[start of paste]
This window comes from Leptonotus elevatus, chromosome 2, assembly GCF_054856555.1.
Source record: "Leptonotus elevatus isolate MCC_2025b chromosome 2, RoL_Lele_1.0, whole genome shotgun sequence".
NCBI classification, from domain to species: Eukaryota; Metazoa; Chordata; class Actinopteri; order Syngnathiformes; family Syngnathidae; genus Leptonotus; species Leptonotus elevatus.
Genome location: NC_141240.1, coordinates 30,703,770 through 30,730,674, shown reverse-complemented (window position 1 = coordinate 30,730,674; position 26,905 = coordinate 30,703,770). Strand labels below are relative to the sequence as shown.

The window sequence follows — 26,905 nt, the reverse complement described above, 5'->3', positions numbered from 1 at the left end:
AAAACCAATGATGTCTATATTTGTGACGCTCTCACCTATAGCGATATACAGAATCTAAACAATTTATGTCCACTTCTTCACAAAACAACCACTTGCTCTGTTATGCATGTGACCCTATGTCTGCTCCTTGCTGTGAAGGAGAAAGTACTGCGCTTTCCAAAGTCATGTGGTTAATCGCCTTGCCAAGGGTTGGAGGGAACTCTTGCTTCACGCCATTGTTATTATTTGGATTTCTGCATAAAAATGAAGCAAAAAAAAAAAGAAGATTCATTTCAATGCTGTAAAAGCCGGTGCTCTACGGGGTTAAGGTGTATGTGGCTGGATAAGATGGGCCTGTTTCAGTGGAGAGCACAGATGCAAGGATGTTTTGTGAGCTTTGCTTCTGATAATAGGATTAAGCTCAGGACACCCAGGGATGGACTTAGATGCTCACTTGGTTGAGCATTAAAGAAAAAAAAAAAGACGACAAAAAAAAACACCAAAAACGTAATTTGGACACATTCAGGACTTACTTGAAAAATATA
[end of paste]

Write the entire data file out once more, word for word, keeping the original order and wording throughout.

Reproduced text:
This window comes from Leptonotus elevatus, chromosome 2, assembly GCF_054856555.1.
Source record: "Leptonotus elevatus isolate MCC_2025b chromosome 2, RoL_Lele_1.0, whole genome shotgun sequence".
NCBI classification, from domain to species: Eukaryota; Metazoa; Chordata; class Actinopteri; order Syngnathiformes; family Syngnathidae; genus Leptonotus; species Leptonotus elevatus.
Genome location: NC_141240.1, coordinates 30,703,770 through 30,730,674, shown reverse-complemented (window position 1 = coordinate 30,730,674; position 26,905 = coordinate 30,703,770). Strand labels below are relative to the sequence as shown.

The window sequence follows — 26,905 nt, the reverse complement described above, 5'->3', positions numbered from 1 at the left end:
AAAACCAATGATGTCTATATTTGTGACGCTCTCACCTATAGCGATATACAGAATCTAAACAATTTATGTCCACTTCTTCACAAAACAACCACTTGCTCTGTTATGCATGTGACCCTATGTCTGCTCCTTGCTGTGAAGGAGAAAGTACTGCGCTTTCCAAAGTCATGTGGTTAATCGCCTTGCCAAGGGTTGGAGGGAACTCTTGCTTCACGCCATTGTTATTATTTGGATTTCTGCATAAAAATGAAGCAAAAAAAAAAAGAAGATTCATTTCAATGCTGTAAAAGCCGGTGCTCTACGGGGTTAAGGTGTATGTGGCTGGATAAGATGGGCCTGTTTCAGTGGAGAGCACAGATGCAAGGATGTTTTGTGAGCTTTGCTTCTGATAATAGGATTAAGCTCAGGACACCCAGGGATGGACTTAGATGCTCACTTGGTTGAGCATTAAAGAAAAAAAAAAAGACGACAAAAAAAAACACCAAAAACGTAATTTGGACACATTCAGGACTTACTTGAAAAATATA